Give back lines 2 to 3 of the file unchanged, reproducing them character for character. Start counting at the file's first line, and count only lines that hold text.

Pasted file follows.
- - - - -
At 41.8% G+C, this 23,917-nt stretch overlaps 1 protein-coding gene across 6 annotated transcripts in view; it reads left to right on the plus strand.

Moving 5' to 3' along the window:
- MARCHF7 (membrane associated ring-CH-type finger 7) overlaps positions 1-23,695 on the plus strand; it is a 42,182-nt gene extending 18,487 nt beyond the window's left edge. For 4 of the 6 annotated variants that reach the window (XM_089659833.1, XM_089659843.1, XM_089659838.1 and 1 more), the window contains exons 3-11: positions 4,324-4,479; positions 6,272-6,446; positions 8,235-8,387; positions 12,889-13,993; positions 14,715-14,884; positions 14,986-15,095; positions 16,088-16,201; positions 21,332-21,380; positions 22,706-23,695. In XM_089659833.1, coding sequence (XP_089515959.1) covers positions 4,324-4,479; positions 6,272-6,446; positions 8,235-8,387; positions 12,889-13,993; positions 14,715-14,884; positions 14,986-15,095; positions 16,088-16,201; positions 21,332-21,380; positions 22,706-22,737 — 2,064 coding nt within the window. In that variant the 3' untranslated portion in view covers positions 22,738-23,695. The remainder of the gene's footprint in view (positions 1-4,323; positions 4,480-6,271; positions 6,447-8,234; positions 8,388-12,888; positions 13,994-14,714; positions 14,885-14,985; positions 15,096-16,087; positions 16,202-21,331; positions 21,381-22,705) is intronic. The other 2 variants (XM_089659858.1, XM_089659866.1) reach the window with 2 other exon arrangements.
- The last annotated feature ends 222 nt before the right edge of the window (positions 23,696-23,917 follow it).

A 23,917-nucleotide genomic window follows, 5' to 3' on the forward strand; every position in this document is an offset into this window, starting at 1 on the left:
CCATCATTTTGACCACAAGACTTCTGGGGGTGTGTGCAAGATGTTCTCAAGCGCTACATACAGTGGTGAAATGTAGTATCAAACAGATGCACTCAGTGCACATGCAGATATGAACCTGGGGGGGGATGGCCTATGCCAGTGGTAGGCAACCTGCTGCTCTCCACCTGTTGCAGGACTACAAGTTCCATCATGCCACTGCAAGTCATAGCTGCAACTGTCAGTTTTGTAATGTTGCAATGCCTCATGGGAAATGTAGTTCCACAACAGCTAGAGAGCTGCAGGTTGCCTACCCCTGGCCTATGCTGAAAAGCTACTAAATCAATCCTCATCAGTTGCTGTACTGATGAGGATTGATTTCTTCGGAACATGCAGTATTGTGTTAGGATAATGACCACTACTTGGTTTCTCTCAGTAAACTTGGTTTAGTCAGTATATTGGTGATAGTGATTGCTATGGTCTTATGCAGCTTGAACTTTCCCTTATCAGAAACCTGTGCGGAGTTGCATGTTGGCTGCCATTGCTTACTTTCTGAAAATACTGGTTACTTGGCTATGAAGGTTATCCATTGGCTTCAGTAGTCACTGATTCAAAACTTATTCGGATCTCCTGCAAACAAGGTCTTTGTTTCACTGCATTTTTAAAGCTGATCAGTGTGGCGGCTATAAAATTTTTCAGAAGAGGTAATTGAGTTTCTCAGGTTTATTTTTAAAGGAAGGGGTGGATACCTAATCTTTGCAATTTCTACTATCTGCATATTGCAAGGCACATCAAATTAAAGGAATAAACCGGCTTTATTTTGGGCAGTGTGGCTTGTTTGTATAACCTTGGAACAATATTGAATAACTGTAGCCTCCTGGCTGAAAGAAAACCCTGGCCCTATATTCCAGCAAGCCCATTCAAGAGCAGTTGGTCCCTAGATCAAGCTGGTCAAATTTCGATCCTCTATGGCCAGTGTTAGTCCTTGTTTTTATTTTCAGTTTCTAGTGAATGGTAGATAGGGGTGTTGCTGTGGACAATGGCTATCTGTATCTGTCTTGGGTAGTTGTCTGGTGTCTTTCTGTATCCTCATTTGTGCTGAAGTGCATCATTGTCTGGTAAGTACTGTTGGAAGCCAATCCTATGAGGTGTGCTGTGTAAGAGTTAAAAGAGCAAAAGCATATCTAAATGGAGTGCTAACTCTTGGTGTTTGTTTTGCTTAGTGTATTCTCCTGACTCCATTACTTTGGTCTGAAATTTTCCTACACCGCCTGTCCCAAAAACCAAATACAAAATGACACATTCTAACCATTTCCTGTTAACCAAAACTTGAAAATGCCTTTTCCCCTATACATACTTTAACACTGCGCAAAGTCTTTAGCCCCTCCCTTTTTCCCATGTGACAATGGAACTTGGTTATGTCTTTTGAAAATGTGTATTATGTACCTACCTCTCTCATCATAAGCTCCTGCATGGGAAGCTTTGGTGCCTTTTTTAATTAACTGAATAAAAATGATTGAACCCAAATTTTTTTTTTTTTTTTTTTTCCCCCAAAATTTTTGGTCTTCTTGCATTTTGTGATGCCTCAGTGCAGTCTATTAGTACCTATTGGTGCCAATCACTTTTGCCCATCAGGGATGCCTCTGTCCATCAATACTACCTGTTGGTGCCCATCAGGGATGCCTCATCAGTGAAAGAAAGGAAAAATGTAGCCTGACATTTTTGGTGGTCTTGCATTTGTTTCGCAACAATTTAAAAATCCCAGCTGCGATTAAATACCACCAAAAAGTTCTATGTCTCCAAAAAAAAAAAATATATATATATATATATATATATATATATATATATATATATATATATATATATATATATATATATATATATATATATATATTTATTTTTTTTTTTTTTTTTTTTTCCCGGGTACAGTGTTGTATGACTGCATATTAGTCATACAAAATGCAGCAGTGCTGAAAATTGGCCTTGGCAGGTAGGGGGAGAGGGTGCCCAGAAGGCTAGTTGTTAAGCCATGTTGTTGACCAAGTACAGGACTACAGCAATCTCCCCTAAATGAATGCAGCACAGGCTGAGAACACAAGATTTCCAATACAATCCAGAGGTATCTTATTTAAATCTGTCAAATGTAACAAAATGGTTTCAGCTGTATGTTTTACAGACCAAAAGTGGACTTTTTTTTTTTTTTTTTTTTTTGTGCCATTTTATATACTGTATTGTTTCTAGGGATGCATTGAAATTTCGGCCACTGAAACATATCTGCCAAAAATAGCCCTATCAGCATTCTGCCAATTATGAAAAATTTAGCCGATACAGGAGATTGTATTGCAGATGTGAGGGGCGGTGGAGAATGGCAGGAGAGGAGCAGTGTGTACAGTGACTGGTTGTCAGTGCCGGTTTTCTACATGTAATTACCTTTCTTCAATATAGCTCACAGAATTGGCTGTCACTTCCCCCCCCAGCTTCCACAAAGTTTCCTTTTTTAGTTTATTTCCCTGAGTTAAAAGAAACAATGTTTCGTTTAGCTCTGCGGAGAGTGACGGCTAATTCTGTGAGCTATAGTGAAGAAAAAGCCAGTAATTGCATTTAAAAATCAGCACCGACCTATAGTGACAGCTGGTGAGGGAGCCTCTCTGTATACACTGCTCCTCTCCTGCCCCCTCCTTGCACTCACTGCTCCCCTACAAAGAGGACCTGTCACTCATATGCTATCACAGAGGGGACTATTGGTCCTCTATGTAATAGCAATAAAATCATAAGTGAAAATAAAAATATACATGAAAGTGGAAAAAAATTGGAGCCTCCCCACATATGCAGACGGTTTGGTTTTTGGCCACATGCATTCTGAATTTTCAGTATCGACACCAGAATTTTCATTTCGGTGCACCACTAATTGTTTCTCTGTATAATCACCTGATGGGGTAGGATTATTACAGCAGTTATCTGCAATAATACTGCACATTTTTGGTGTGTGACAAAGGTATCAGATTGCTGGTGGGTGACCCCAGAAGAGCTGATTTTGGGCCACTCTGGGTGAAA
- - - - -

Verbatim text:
Moving 5' to 3' along the window:
- MARCHF7 (membrane associated ring-CH-type finger 7) overlaps positions 1-23,695 on the plus strand; it is a 42,182-nt gene extending 18,487 nt beyond the window's left edge. For 4 of the 6 annotated variants that reach the window (XM_089659833.1, XM_089659843.1, XM_089659838.1 and 1 more), the window contains exons 3-11: positions 4,324-4,479; positions 6,272-6,446; positions 8,235-8,387; positions 12,889-13,993; positions 14,715-14,884; positions 14,986-15,095; positions 16,088-16,201; positions 21,332-21,380; positions 22,706-23,695. In XM_089659833.1, coding sequence (XP_089515959.1) covers positions 4,324-4,479; positions 6,272-6,446; positions 8,235-8,387; positions 12,889-13,993; positions 14,715-14,884; positions 14,986-15,095; positions 16,088-16,201; positions 21,332-21,380; positions 22,706-22,737 — 2,064 coding nt within the window. In that variant the 3' untranslated portion in view covers positions 22,738-23,695. The remainder of the gene's footprint in view (positions 1-4,323; positions 4,480-6,271; positions 6,447-8,234; positions 8,388-12,888; positions 13,994-14,714; positions 14,885-14,985; positions 15,096-16,087; positions 16,202-21,331; positions 21,381-22,705) is intronic. The other 2 variants (XM_089659858.1, XM_089659866.1) reach the window with 2 other exon arrangements.